Nepal: How Can Latter-day Saints Help?

Rescue Operations Continue Following Devastating Nepal Earthquake
Dustin Homer

Dustin Homer

A week after the devastating earthquake in Nepal, Latter-day Saints might be curious what they can do to help. Here's how.

Nepal 2014 Earthquake

I spend a lot of time in Nepal. In fact, I help the government manage foreign aid, among other things. And I have a lot of good friends there who are sleeping in the street tonight, still worried about venturing indoors. It breaks my heart – all of ours.

Most of us would do anything to help. Reading articles and worrying from our couches doesn’t feel like much of a contribution. And if we’re honest, even donations can feel like a bit of a cop-out (they’re not, though). So what can we do to really help?

I work in foreign aid. I spent a lot of time in Haiti in the years following the earthquake there in 2010. So I should have a brilliant answer on what to do in Nepal, right?. But I don’t. Honestly there’s not much most of us can do in a situation like this. For the most part, we pray, we watch, and we hope things will get better quickly.

However, at the same time, while even though I lack a panacea for the situation, there are a few things we can do – or at least a few things to keep in mind when disasters like this happen. For what they’re worth, here are four thoughts for fellow Saints who are trying to figure out how to do something more:

1. Donate well

Donations aren’t a cop-out – they support organizations that help a lot of needy people. It’s always tough to decide who should get your money, but plenty has been written about where you can donate (see here also), so I’ll spare you my pontification. My money so far has gone to the GlobalGiving relief fund, because they dole out funds to a diverse portfolio of vetted local and international groups. Do some reading and figure out which organization feels right to you. Look for groups that have experience in Nepal, specialize in disaster relief, and work through local partners. Giving matters, and a lot of organizations will need serious funding to help thousands of people in the months to come. I think the Lord expects us to give until it hurts a little bit. Just give in the way that hurts right for you.

2. Stay out of the way

Don’t go to Nepal or any disaster area immediately after the fact. Really, don’t even think about it. I know you mean well, but you’ll be in the way, I promise. Maybe in a year – maybe. But right now, resources need to go to the people who need them – not to unskilled (or even skilled) volunteers. Leave it to a handful of professionals, and leave it to the many good people in Nepal who are working night and day to help themselves and each other. The Church isn’t sending foreign volunteers in either. Voluntourism has its place, and at some point, if it feels right, Nepal may be a good destination for that. But not for a while. Send your resources to help the local groups and international organizations that have done this before.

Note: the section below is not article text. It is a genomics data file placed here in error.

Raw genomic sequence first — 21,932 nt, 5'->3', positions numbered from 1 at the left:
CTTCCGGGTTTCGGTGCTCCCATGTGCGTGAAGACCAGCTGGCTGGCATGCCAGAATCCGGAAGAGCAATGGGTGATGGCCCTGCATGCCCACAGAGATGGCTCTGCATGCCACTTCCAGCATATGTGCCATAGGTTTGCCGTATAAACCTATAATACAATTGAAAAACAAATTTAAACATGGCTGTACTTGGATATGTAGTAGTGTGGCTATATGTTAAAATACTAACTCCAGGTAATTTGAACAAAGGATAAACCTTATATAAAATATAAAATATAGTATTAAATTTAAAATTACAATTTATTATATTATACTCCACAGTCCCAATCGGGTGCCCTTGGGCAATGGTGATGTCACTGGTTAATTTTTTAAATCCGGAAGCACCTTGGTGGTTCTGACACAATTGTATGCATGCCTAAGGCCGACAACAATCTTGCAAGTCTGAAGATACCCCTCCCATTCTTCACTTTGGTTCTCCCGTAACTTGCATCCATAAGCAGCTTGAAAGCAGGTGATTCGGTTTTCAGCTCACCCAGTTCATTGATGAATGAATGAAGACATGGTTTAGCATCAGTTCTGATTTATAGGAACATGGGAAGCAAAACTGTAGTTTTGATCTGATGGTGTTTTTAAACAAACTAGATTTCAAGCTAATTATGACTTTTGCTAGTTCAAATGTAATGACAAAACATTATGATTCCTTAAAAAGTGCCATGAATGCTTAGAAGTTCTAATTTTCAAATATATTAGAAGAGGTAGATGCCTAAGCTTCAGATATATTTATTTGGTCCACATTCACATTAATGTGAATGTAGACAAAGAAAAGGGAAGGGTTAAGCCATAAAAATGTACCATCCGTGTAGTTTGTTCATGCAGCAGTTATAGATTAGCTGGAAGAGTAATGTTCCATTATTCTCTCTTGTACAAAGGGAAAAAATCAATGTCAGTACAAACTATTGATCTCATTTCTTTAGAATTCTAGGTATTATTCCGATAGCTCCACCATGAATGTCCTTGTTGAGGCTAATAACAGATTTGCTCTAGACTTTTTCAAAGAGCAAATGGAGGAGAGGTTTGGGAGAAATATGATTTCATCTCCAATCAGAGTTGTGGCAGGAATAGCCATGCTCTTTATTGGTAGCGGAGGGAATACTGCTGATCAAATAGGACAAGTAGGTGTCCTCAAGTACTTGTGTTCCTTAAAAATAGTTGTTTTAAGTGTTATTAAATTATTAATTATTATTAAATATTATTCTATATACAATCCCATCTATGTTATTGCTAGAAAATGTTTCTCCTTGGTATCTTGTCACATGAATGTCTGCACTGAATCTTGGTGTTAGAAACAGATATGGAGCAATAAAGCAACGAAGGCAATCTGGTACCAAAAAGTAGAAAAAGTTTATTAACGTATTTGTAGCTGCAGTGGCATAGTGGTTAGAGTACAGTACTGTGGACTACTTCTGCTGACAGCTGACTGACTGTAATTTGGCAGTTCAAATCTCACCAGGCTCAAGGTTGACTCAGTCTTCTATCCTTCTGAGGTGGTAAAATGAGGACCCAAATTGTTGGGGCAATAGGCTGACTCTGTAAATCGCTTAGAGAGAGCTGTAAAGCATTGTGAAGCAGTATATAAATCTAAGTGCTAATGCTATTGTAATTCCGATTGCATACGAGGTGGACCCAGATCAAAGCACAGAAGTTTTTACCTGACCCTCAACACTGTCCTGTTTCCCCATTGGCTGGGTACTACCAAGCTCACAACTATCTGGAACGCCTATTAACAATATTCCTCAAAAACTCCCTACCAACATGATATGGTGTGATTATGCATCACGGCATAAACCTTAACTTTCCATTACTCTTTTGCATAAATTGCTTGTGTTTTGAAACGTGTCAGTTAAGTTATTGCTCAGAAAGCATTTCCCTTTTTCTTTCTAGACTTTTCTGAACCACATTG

3. Don’t forget

Pretty soon, most of the world will forget that a terrible earthquake happened in Nepal. It’s just how life is. Be the one who doesn’t forget. Months from now, thousands of people will still be living in tents. A year from now, hundreds of people will still be trying to rebuild their homes and lives. Do you think all is back to normal in Haiti five years later? It’s not. Remember Nepal when the reporters have moved on to new stories. Donate to a scrappy local group a year from now that is working in anonymity to help rebuild a village. I think those who remember will be blessed with many opportunities to help in the future.

There’s also another, often-overlooked side to donating and remembering: accountability. Relief funds don’t always go where they’re supposed to go, as the world learned from the Haiti reconstruction effort. In the months to come, be someone who pays attention, reads obscure articles, and signs petitions that can help make sure that aid money is used responsibly. Consider supporting groups that focus on transparency and accountability, as well.

4. Look around

Elder Holland, in his masterful sermon last October, said it best:

“I don’t know exactly how each of you should fulfill your obligation to those who … cannot always help themselves. But I know that God knows, and He will help you and guide you in compassionate acts of discipleship if you are conscientiously wanting and praying and looking for ways to keep a commandment He has given us again and again.”

I know that the Lord gives us opportunities to help the needy when that’s what we want. I also know, though, that the poor and needy are “always with us,” as the Lord Himself said. Maybe there’s not much you and I can do for Nepal right now – but there are some things we can do. But even more, I know there are people all around us that we can do something for, right now – and maybe, when disasters happen across the world, we should also be reminded of the many needs that are right in front of us. So let’s pray, let’s donate, let’s pay attention, and let’s go and do something for someone today.

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